7 Steps to Reduce Echo in a Small Office Room

How to Reduce Echo in a Small Office Room

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Echoey rooms can be a real pain to spend time in, especially for people with strong acoustic sensibilities. This can be a real struggle if the space with the echo is someplace as central to your life as your office. Below, we have listed 7 steps you can follow if you want to soundproof your office.

Step 1: Add A Rug

Echoes are caused by a sound hitting a hard surface like glass or concrete and bouncing off. You can think of these surfaces like a mirror, but for sound. The more exposed hard surfaces are in your office, the more likely sounds are to echo around the room.

While the problem tends to be compounded over larger spaces, small rooms can also certainly suffer from an abundance of hard, flat surfaces.

Fortunately, most of the best ways to de-echo a room involve simply covering those up with materials that don’t reflect as much sound.

Area rugs are perfect for this and can add a bit of stylistic flair to an office that would otherwise be pretty boring. You will, however, need to make sure that the rug you choose will fit into the room before you decide on it, as it would be an absolute tragedy to be stuck with a rug that doesn’t fit in your office.

Step 2: Thick Curtains

Thick Curtains

If you have windows, curtains can help a lot when it comes to keeping echoes down, but they need to be heavy. Light, airy curtains will do very little to stop sound from bouncing off of your windows. Instead, you’ll want to look for something with some weight to it, preferably a material like canvas.

Unlike a rug, a set of curtains will probably fit no matter how small your office is. Although, if your window is above your computer monitor, you may need to make sure you don’t get curtains that are so long that they’ll bump into it when closed.

If you need immediate relief and the weather outside is nice, you may be able to lessen the echo by opening up the window as well.

If the window takes up a lot of space on the wall, this should decrease the amount of reflective surface a little bit by letting some of that sound outside.

Of course, this may not be feasible in all offices. If you don’t have a window, live in a place where it usually rains, or live in a loud city, you will have to look for a different solution.

Step 3: Cover Your Walls

The walls don’t have ears. In fact, they have the opposite of ears, since rather than accepting an input of sound for sensory purposes, they reflect sound and cause an annoying echo.

It doesn’t really matter what you cover them with, but not having an exposed wall should help decrease the echo significantly.

While you could just hang some burlap over the walls and be done with it, it may be more fun to get some kind of a tapestry or painting to hang up. The walls probably don’t need to be completely covered after all.

When choosing something to hang on your wall, prioritize soft materials like fabric or canvas. Metal plates like those sold by Displate, paper posters, and oil paintings all reflect sound in a similar way to the walls that they’d be covering.

Because of this, they will do nothing to stop the echo that you are trying to fight. This also applies to framed paintings or photos, which will likely have panes of glass over the art.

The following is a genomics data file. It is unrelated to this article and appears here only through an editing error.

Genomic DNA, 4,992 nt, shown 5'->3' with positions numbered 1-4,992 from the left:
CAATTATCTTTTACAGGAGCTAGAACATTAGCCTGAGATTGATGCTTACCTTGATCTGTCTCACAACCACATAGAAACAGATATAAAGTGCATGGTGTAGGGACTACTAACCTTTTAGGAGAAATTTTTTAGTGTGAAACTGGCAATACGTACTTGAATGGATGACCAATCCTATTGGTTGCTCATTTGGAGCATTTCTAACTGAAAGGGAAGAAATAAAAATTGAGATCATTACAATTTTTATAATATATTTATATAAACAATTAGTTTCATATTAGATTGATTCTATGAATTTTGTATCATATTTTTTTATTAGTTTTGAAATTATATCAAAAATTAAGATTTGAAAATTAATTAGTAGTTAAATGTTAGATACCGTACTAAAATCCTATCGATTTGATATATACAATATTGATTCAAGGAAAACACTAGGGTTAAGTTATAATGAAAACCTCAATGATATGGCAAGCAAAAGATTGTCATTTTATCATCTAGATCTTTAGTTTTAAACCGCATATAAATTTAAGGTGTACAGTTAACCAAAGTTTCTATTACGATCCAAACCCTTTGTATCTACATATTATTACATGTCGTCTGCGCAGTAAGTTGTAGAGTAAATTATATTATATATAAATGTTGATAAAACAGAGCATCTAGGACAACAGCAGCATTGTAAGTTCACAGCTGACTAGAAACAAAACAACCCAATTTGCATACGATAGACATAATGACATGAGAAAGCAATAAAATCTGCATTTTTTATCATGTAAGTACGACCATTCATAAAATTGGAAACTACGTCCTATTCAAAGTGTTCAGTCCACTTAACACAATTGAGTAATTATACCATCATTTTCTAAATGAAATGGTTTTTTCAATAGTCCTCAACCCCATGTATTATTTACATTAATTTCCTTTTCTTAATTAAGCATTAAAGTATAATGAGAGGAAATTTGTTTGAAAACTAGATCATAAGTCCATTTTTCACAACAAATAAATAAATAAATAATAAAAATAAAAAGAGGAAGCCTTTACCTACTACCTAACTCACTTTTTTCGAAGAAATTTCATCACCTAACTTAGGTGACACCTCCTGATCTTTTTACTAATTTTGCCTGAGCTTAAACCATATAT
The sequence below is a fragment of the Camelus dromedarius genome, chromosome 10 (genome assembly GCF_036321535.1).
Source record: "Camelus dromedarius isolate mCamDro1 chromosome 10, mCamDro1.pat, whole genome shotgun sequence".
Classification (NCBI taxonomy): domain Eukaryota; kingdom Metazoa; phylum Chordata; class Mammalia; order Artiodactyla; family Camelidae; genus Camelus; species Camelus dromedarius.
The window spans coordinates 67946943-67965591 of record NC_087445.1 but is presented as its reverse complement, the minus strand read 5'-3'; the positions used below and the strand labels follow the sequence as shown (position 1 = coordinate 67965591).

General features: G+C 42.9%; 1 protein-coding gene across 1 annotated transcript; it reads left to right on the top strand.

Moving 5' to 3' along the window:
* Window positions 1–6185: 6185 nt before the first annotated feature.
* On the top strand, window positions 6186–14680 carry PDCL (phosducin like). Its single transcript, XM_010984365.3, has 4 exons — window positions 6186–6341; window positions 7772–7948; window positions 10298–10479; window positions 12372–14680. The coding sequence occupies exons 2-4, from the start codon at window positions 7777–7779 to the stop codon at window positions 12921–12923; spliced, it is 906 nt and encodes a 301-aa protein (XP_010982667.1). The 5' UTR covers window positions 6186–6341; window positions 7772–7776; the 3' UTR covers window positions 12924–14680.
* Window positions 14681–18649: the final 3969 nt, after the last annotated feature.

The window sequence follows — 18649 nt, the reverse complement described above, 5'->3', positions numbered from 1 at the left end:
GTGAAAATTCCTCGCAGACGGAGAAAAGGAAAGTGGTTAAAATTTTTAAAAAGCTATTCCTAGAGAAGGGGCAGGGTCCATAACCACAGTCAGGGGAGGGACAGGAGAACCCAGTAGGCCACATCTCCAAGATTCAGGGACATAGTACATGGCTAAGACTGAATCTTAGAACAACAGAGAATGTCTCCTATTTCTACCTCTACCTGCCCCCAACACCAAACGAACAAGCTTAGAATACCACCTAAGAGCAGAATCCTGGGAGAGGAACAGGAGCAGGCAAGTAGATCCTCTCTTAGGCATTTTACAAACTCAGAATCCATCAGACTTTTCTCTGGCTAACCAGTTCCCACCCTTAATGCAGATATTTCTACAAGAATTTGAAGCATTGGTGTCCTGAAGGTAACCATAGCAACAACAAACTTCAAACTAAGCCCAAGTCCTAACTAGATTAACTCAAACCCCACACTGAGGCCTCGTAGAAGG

A good rule of thumb is that if it’s shiny, it definitely also reflects sound.

Step 4: Blankets

Blankets are soft and useful to have around for those cold days when the office refuses to warm up. They also catch a lot of sounds.

You can either hang them up on your walls or simply keep them folded up on an exposed part of your desk to prevent sound from bouncing off of them. Whatever you do, this is a nice, multi-purpose object that you can keep in your office.

Step 5: Furniture

In a small office, it can be a tough sell to add any kind of furniture other than what needs to be there. However, even just a small bookshelf can help fight off an echo by providing another obstacle that the sound needs to bounce around in order to reflect off the walls.

Bookshelves, small chairs, guitar stands, and other economically sized furniture pieces can all serve this role well, but since bookshelves come in so many sizes, they might be the best option for most offices.

Step 6: Put Things On Your Bookshelf


Once you have a bookshelf in your office, you can increase its echo-stopping capabilities by putting things on it. Books would ideally be among these objects, but not everyone has the energy to cultivate a tasteful selection of readable that will impress visitors.

Really, any kind of decorations will be fine on the bookshelf. The point is just to fill the room up a little bit, so you can take this opportunity to add a little more personality to the space.

Knick-knacks, action figures, lamps, or even giant novelty pens could go great here, just as long as they’re setting-appropriate.

Plushies are especially useful here, as they provide the double value of catching noise and being an obstacle.

If you can’t fit a bookshelf in your office, you can also put some decorations on your desk.

Step 7: Acoustic Panels

The reason that acoustic panels are the final step on this list is that most offices won’t need them and they are very expensive. If you’re just looking to stop an echo in a small room, acoustic panels are usually overkill.

Unless you need to stop echoes that are only audible to a high-end microphone, they won’t really be providing much more echo prevention than what you would get by hanging burlap on the walls of your office.

That being said, if your echo is especially stubborn and nothing else has worked so far, some acoustic panels might be necessary.

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